Britain’s underwater kelp forests could be wiped by the end of the century due to the rising levels of acid in our seas and climate change
Threat to UK's Kelp Forests
According to a recent study it is predicted that the majority of Britain’s kelp forests are likely to disappear by 2100.
Kelp forests are made up of densely packed seaweeds and floating leaves, providing a habitat for thousands of species and is crucial in ensuring the balance between carbon dioxide and oxygen levels in our atmosphere.
The rise in temperatures and increase in storms caused by climate change would damage Britain’s underwater forests and could lead to a situation where kelp forests are totally destroyed within a century.
Currently, Britain’s underwater kelp forests cover nearly 26,000 square miles of ocean floor, more than double the number of miles covered by woodland found ashore.
Juliet Brodie, the professor of botany at the Natural History Museum and the person that led the study told The Sunday Times: ‘The combined effect of rising temperatures and acidity will completely alter marine and plant communities. We predict that by 2100 warming will kill off the kelp forest in the south and ocean acidification will remove maerl beds in the north.’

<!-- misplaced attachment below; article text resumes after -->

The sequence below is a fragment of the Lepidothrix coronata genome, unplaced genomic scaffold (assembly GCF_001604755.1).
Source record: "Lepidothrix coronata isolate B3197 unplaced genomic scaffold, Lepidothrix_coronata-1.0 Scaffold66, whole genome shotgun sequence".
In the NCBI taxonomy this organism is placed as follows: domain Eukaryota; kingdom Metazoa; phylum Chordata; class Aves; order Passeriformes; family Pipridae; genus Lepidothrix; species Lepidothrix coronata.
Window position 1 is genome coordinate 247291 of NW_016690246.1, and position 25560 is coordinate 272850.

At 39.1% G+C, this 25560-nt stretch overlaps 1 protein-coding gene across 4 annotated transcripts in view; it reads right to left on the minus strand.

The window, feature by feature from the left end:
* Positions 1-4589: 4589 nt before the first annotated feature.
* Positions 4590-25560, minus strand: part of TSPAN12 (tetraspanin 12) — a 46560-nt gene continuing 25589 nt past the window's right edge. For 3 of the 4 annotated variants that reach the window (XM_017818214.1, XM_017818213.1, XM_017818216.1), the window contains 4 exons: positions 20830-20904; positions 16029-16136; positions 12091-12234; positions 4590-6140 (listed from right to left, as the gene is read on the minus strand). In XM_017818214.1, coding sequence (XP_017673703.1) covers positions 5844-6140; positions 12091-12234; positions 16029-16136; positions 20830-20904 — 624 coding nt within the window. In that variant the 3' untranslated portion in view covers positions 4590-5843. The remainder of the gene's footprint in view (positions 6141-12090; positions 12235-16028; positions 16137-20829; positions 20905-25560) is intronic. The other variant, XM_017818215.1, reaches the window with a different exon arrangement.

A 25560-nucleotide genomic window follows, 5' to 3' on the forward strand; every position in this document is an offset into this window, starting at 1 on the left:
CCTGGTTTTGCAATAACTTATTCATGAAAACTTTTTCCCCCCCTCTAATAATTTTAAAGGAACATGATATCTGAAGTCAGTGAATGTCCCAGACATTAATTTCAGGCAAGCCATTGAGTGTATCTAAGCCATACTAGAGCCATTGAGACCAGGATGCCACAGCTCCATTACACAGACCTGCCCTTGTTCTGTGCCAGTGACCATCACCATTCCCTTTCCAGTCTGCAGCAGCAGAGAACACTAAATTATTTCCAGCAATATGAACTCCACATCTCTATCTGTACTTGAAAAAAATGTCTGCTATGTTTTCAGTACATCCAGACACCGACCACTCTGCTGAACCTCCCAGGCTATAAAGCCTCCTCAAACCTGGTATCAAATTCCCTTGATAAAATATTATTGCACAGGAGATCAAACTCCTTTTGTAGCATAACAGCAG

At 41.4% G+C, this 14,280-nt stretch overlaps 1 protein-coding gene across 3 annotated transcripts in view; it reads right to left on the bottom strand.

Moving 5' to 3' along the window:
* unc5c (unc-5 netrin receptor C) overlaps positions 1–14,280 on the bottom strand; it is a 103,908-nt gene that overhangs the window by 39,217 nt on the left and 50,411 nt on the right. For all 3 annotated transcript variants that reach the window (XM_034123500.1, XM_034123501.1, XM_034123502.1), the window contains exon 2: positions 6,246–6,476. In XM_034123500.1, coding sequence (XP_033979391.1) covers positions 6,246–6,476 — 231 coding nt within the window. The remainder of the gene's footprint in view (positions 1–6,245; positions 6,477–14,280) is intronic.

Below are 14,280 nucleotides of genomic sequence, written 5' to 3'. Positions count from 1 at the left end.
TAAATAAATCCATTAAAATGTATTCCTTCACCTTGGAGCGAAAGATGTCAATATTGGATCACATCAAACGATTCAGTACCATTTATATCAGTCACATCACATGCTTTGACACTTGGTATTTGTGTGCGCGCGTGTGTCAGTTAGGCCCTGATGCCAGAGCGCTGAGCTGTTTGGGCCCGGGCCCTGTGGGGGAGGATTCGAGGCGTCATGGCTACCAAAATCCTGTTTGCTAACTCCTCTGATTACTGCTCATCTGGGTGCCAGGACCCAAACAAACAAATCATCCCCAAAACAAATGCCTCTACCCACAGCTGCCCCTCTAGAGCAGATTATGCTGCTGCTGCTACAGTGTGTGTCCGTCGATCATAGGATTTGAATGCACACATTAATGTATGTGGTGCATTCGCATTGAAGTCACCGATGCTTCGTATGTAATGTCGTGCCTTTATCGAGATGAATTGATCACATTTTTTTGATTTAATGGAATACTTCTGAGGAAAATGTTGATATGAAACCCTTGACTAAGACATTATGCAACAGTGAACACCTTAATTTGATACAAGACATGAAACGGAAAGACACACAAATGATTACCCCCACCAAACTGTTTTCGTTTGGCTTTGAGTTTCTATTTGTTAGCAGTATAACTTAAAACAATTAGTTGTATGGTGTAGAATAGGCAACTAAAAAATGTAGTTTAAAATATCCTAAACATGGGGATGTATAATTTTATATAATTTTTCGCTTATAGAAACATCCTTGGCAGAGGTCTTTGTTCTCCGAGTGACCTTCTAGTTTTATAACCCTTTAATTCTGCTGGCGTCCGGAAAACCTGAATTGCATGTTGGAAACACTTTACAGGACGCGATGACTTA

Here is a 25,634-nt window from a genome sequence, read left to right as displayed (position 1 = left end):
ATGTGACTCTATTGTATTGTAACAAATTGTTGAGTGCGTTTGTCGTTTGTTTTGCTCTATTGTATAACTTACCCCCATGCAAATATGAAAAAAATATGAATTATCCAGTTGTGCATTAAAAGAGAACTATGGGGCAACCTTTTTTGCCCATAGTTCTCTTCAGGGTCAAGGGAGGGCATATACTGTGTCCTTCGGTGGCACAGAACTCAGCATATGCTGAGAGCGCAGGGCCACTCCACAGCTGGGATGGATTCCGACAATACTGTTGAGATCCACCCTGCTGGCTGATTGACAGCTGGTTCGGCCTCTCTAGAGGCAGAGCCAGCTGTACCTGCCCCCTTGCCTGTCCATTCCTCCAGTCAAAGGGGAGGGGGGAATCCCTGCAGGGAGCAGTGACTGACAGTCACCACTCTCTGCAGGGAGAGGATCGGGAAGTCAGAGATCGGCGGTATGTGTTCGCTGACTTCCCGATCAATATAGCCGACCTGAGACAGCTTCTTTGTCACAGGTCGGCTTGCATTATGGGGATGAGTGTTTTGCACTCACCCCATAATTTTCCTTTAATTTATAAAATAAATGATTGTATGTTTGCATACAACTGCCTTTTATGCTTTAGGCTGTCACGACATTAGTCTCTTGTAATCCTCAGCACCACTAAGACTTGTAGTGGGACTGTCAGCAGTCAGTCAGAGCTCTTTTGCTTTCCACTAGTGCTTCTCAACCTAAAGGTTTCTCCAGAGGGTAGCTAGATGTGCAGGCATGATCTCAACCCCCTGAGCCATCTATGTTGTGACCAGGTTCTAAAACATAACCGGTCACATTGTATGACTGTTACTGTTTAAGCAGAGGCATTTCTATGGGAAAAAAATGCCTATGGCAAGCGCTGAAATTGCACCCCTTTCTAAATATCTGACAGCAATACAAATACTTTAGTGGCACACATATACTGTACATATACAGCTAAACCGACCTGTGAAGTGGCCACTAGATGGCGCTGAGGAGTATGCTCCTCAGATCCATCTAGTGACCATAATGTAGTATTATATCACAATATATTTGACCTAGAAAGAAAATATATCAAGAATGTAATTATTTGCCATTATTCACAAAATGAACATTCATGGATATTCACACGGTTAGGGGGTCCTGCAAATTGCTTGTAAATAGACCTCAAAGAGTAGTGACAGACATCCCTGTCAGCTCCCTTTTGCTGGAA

Maerl, the hard red algae that covers much of the ocean’s floor, is crucial to the survival of many smaller fish species and crustaceans.
Rising levels of acidity in British seas will break down the calcium compounds on which algae relies on to exist, meaning the level of maerl in our oceans will decrease, having a knock on effect on those species that depend on the algae to survive.
The study was carried out by comparing experimental evidence looking into how seaweeds responded to rising temperatures and changes to acidity levels and comparing them to seaweeds in UK seas that had already seen a temperature rise of 1C and had become more acidic.
According to those that carried out the study, this could be a problem not just confined to British shores. With rising temperatures across the globe the future of kelp forests and maerl beds in other parts of the Atlantic Ocean could also be under threat.
Juliet Brodie said: ‘Some of the most productive habitats on Earth, such as kelp forests and maerl beds, are likely to die out over wide regions of the northeastern Atlantic within a century.’